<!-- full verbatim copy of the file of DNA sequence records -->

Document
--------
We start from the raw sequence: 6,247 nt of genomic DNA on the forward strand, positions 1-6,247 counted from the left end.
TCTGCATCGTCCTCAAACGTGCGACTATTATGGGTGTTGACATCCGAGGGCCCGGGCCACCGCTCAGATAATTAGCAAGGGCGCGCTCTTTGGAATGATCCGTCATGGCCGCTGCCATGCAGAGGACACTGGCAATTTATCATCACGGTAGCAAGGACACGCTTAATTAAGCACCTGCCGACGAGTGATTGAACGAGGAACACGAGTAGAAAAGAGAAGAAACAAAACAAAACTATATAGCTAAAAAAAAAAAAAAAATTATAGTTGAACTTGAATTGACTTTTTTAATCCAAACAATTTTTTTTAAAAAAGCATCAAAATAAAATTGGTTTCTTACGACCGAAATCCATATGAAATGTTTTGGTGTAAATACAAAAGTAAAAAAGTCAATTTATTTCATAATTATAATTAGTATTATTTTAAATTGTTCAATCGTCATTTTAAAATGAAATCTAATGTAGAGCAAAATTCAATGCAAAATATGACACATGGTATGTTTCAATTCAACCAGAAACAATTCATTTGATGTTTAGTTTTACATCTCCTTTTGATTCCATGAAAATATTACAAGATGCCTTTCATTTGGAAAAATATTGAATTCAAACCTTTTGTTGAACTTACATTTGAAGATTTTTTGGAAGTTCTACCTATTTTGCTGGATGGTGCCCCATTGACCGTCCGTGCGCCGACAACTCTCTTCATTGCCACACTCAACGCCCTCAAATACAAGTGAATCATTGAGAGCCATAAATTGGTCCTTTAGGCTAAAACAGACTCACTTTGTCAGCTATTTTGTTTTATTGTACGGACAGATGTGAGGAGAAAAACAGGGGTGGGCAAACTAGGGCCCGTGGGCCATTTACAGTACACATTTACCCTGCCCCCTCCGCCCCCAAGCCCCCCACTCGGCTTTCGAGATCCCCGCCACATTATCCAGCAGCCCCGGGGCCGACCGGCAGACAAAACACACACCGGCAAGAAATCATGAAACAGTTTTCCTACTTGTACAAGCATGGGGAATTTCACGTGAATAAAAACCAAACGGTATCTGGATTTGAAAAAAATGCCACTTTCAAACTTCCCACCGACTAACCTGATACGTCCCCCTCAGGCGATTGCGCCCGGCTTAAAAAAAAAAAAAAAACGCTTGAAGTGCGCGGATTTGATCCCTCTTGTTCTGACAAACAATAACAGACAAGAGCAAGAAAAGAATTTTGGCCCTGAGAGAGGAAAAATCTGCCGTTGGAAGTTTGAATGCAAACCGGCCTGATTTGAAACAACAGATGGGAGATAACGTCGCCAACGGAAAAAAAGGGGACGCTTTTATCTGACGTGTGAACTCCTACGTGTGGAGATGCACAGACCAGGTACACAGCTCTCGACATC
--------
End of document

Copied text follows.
We start from the raw sequence: 6,247 nt of genomic DNA on the forward strand, positions 1-6,247 counted from the left end.
TCTGCATCGTCCTCAAACGTGCGACTATTATGGGTGTTGACATCCGAGGGCCCGGGCCACCGCTCAGATAATTAGCAAGGGCGCGCTCTTTGGAATGATCCGTCATGGCCGCTGCCATGCAGAGGACACTGGCAATTTATCATCACGGTAGCAAGGACACGCTTAATTAAGCACCTGCCGACGAGTGATTGAACGAGGAACACGAGTAGAAAAGAGAAGAAACAAAACAAAACTATATAGCTAAAAAAAAAAAAAAAATTATAGTTGAACTTGAATTGACTTTTTTAATCCAAACAATTTTTTTTAAAAAAGCATCAAAATAAAATTGGTTTCTTACGACCGAAATCCATATGAAATGTTTTGGTGTAAATACAAAAGTAAAAAAGTCAATTTATTTCATAATTATAATTAGTATTATTTTAAATTGTTCAATCGTCATTTTAAAATGAAATCTAATGTAGAGCAAAATTCAATGCAAAATATGACACATGGTATGTTTCAATTCAACCAGAAACAATTCATTTGATGTTTAGTTTTACATCTCCTTTTGATTCCATGAAAATATTACAAGATGCCTTTCATTTGGAAAAATATTGAATTCAAACCTTTTGTTGAACTTACATTTGAAGATTTTTTGGAAGTTCTACCTATTTTGCTGGATGGTGCCCCATTGACCGTCCGTGCGCCGACAACTCTCTTCATTGCCACACTCAACGCCCTCAAATACAAGTGAATCATTGAGAGCCATAAATTGGTCCTTTAGGCTAAAACAGACTCACTTTGTCAGCTATTTTGTTTTATTGTACGGACAGATGTGAGGAGAAAAACAGGGGTGGGCAAACTAGGGCCCGTGGGCCATTTACAGTACACATTTACCCTGCCCCCTCCGCCCCCAAGCCCCCCACTCGGCTTTCGAGATCCCCGCCACATTATCCAGCAGCCCCGGGGCCGACCGGCAGACAAAACACACACCGGCAAGAAATCATGAAACAGTTTTCCTACTTGTACAAGCATGGGGAATTTCACGTGAATAAAAACCAAACGGTATCTGGATTTGAAAAAAATGCCACTTTCAAACTTCCCACCGACTAACCTGATACGTCCCCCTCAGGCGATTGCGCCCGGCTTAAAAAAAAAAAAAAAACGCTTGAAGTGCGCGGATTTGATCCCTCTTGTTCTGACAAACAATAACAGACAAGAGCAAGAAAAGAATTTTGGCCCTGAGAGAGGAAAAATCTGCCGTTGGAAGTTTGAATGCAAACCGGCCTGATTTGAAACAACAGATGGGAGATAACGTCGCCAACGGAAAAAAAGGGGACGCTTTTATCTGACGTGTGAACTCCTACGTGTGGAGATGCACAGACCAGGTACACAGCTCTCGACATC